Also, remember that Google can ignore improperly created canonical tags. If Google ignores your canonical tag, you can spot it thanks to the “Duplicate, Google chose different canonical than user” status in GSC.

Redirects should be preferred over canonicals to consolidate URL properties and eliminate issues with duplicate content. Google can choose the canonical version based on the tag, but it can also use a different page if it considers it better. Meanwhile, if a redirect is implemented correctly, Google won’t choose another URL instead.

When redirects are necessary

Generally, redirects are essential if the original URL is:

  • indexed and ranks, 
  • frequently visited by users, 
  • linked to from your site and external sources, 
  • used in other content, such as your newsletter. 

However, if you have pages that are not valuable or popular, it’s not critical to fix them.

Here is what Google says about 404 errors: “In general, 404 errors won’t impact your site’s search performance, and you can safely ignore them if you’re certain that the URLs should not exist on your site”.

In most cases, the only situation where a 404 would hurt your SEO is if you have links from other sites pointing to an error page. You should then implement a redirect to preserve the accumulated PageRank.

There are ways to enhance the experience of visitors arriving at your error pages. For instance, you can guide them to a better location or suggest their next steps. See our guide on how to create a great 404 page.

Struggling with 404 pages on your website?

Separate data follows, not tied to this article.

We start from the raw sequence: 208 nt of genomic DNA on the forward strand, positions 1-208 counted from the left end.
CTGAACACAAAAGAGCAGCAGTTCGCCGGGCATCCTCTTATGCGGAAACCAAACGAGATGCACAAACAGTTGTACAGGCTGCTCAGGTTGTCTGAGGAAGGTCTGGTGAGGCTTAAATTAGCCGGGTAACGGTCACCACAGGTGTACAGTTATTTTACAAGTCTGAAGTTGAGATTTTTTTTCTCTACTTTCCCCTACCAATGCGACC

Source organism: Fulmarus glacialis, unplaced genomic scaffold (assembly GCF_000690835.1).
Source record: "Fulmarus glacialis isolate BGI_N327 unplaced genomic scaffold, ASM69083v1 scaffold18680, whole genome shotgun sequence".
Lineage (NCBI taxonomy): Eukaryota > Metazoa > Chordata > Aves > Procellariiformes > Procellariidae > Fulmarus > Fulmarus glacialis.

Read our article on how to fix the “Not found (404)” in Google Search Console.

Types of redirects

There are two types of redirects:

  • Server-side redirects, and
  • Client-side redirects.

The difference lies in where the redirection occurs – the server or the client.

Server-side redirects relate to HTTP status codes, which are the server’s responses to a browser’s request. 3xx status codes are used for redirecting.

Client-side redirects are implemented by inserting code inside a page’s HTML.

Let’s look at the most common examples of both redirect types, their characteristics, and use cases.

Server-side redirects

The most common server-side redirects are 301 and 302. There are also their HTTP 1.1 versions – 307 and 308. 

Let’s focus on 301 and 302 redirects, recommendations on how and when to use them, and how search engines treat them. I will also explain what the other HTTP request codes indicate and when you may encounter them.

301 redirects

301 redirects are usually the most recommended redirection method for SEO. They indicate that a URL has been permanently redirected to a new destination.

You may decide that one or more of your pages should be removed or changed. However, problems would arise if you simply deleted or changed it, especially if these pages get a lot of traffic and are valuable for your business.

If you are also not planning on using the original URL anymore, using a 301 redirect will be the right call.

Use cases for 301 redirects